Renate: It is not clear to many women that in a German-African love relationship they have to leave behind the previously lived ideas of love or partnership. First of all, the relationship with the African partner is usually incredibly romanticized. I call it the Hope Project. There is no thought about the different concepts of love in our culture or in Africa. Woman does not ask whether there is a concept of love at all in Africa or whether relationships are not more arranged.
Is there another concept of love?
Renate: It's totally different. Certainly there are romantic relationships in African society too. But there is not such a close, fixed partnership. Women continue to live in the world of women, men in the world of men. In cities, this is partially dissipating. But not in the country yet. The Africans who are here often come from these traditional backgrounds.
Claire: The polygamy of black men is also often painfully experienced by European women.
Renate: European women are not used to polygamous behavior, which many Africans take for granted. We're fixated on one partner. These relationships, which are then entered into so naively, are under enormous psychological pressure of expectation. And alas, something goes wrong. This partner doesn't turn out to be the romantic one, rather he seeps into his male clique every evening and says: I'm not someone who stays at home and sits in front of the television with you. The African partner is usually excused for a long time by the woman: He cannot do otherwise, he is from a different culture. When things get really bad, mutual accusations of racism fall to the point of total devaluation. In such relationships, Africans are often put outside the door at night even after years of living together.
Do African men grant German women the same sexual freedoms?
Renate: Worlds collide. I don't know how that affects the encounter with European women, the knowledge of how women in their own culture are put in their place through circumcision and other rituals.
Who does the relationship work?
Renate: The German women have to whirl around insanely. Half of the women surveyed had difficulties with their families because of their choice of partner. There are also frequent warnings in the circle of friends that support will be lost.
Claire: It's like gays and lesbians. It's just not normal - you don't behave according to the norm. And I also come into contact with racism.
Renate: Especially among younger couples who are in the process of starting a family, there are often African men who are ready to change superficially. They say: We want a family, so I'll stay at home, you keep your teaching job, I'll take care of the child. They also take part in birth preparation courses, which is unimaginable in their country of origin.
So, relationships themed: Basically, are all people the same?
Renate: The ideal “we are all the same” can quickly lead to a relationship trap. It leads to the fact that the dividing line has to be overcome. This puts a heavy strain on the relationship. You don't want to perceive cultural differences.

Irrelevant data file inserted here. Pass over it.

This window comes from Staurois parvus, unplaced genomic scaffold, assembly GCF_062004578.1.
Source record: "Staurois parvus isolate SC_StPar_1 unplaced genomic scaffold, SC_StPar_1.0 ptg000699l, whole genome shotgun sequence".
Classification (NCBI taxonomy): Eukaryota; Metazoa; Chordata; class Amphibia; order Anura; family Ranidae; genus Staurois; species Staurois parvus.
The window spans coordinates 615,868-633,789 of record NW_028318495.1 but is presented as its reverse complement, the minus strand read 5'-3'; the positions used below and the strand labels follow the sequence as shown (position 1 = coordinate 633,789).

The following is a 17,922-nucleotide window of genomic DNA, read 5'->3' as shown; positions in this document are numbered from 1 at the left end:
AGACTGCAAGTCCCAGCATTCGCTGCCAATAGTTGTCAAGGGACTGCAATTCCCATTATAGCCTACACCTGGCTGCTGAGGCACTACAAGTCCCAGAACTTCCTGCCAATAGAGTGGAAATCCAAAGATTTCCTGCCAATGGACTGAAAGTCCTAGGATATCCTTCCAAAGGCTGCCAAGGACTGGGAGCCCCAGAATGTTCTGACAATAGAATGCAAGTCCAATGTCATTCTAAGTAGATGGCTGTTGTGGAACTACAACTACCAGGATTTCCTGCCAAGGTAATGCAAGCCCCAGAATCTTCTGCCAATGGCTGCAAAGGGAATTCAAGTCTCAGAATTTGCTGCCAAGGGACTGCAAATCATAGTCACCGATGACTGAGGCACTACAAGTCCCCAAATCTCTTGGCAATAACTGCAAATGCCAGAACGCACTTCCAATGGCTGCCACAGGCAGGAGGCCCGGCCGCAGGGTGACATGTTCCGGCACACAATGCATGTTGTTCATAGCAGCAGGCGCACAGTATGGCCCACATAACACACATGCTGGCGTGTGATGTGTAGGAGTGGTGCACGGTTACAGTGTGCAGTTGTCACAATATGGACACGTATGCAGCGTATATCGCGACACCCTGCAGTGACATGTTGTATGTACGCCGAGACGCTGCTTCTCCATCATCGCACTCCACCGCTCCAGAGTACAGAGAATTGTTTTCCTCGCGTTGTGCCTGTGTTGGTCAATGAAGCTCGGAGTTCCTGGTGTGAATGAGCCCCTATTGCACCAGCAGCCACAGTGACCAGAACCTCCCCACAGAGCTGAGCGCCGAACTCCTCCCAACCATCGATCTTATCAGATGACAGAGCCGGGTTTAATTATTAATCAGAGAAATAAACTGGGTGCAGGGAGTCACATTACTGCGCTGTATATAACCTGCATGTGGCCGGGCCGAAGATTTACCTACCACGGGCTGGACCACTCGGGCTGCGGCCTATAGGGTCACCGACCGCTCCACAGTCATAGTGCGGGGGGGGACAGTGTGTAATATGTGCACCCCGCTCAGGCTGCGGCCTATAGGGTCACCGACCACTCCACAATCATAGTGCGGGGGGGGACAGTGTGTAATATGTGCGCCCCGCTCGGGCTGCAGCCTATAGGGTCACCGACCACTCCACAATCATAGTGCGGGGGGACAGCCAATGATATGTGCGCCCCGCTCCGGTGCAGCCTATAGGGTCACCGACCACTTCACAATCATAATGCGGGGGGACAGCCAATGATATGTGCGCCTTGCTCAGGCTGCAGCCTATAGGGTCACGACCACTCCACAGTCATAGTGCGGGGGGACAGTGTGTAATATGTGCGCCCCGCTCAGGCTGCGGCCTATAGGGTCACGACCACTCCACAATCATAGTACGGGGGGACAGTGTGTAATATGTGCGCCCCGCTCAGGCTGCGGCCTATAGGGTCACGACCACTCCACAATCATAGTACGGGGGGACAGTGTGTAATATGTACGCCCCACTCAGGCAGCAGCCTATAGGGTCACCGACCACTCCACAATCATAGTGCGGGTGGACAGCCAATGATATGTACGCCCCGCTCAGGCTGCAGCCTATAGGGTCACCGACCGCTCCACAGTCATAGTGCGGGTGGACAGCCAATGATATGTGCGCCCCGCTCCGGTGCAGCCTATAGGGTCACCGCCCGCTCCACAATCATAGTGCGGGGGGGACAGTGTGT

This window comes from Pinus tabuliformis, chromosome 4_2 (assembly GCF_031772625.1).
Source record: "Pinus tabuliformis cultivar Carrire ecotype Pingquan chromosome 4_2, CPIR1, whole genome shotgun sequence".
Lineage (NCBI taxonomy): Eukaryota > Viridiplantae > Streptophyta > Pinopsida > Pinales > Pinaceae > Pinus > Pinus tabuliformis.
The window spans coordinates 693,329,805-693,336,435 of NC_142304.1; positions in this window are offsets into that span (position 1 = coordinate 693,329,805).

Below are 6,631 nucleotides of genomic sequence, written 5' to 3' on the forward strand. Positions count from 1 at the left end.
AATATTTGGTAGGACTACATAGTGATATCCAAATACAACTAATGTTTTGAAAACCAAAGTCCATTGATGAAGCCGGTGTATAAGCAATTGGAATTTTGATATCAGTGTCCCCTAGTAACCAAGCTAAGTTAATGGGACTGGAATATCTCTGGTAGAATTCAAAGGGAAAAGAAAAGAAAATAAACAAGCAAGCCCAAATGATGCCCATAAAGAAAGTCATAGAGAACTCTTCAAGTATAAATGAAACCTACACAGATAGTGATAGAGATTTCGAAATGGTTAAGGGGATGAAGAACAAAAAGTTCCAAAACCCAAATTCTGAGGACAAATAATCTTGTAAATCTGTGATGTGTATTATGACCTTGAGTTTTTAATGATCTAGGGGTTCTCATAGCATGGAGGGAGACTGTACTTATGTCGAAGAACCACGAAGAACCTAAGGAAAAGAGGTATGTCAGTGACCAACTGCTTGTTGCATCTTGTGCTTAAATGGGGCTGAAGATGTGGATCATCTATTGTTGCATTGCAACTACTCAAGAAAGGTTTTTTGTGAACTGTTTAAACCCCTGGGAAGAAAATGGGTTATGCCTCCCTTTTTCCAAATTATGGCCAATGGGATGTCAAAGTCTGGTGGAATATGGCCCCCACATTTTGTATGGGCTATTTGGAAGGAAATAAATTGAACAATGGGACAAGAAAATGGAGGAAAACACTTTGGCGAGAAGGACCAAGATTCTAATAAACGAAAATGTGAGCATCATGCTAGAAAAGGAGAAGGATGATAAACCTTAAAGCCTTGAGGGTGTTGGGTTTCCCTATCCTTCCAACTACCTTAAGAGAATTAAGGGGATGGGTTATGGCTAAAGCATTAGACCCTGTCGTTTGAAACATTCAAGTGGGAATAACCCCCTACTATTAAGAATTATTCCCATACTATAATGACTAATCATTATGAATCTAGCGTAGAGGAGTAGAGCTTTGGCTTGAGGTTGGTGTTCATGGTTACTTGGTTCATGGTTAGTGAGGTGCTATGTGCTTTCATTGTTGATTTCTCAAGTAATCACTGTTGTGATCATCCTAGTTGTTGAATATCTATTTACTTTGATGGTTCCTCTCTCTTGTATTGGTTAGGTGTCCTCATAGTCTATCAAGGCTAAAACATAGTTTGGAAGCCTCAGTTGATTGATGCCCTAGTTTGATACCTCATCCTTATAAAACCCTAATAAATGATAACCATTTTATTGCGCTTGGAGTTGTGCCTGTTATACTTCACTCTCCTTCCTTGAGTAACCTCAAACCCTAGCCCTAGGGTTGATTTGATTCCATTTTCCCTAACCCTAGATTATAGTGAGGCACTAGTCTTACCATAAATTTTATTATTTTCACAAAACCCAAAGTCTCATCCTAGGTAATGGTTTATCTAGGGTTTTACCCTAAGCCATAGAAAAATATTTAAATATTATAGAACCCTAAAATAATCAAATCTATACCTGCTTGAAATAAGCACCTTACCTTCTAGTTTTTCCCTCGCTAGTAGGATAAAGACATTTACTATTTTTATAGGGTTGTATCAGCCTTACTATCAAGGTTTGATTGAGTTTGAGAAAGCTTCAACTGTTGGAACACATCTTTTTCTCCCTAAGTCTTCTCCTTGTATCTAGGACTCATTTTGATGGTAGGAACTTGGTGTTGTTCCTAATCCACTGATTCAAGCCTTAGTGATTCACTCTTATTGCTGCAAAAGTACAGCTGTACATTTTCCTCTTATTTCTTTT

What if so much claim goes wrong?
Renate: Then the man is dropped and the women suffer. When a German-African love affair goes wrong, where one has invested strength, protested against racism and dealt with the partner and his country of origin, strong feelings of guilt often arise.
Claire: I think these breakups make you feel very guilty. This is also because some women feel responsible for the fact that black men are in Germany at all.
But surely there are also positive examples?
Renate: Among the couples interviewed, the longest relationship was over 24 years. Such couples agree that the best way to succeed is to try to find a compromise between the African model of relationship and what we have here. If you can find a middle ground, it can be an interesting form of relationship where two worlds are really lived in parallel and there are always connecting pieces or bridges.
Claire: However, this also requires the man to have economic autonomy ...
... and the acceptance of the woman's independence.
Renate: But that's also what makes African men so attractive. They have that advantage over European men: women are accepted much more quickly by African partners, and women’s freedom, within certain limits, is a matter of course. Africans are used to the autonomy of women to manage everything themselves. And that's why women who are self-confident and also want to live their lives usually have no problems in this area of the relationship.
Renate, her investigation into German-African love relationships was hostile. Why?
Renate: In some circles it is politically incorrect to criticize foreign partners. That, it is argued, would give a boost to xenophobia. Some people claim that in binational relationships there are only individual man-woman problems. My experience is different: there are lasting cultural differences. Interview: Edith Kresta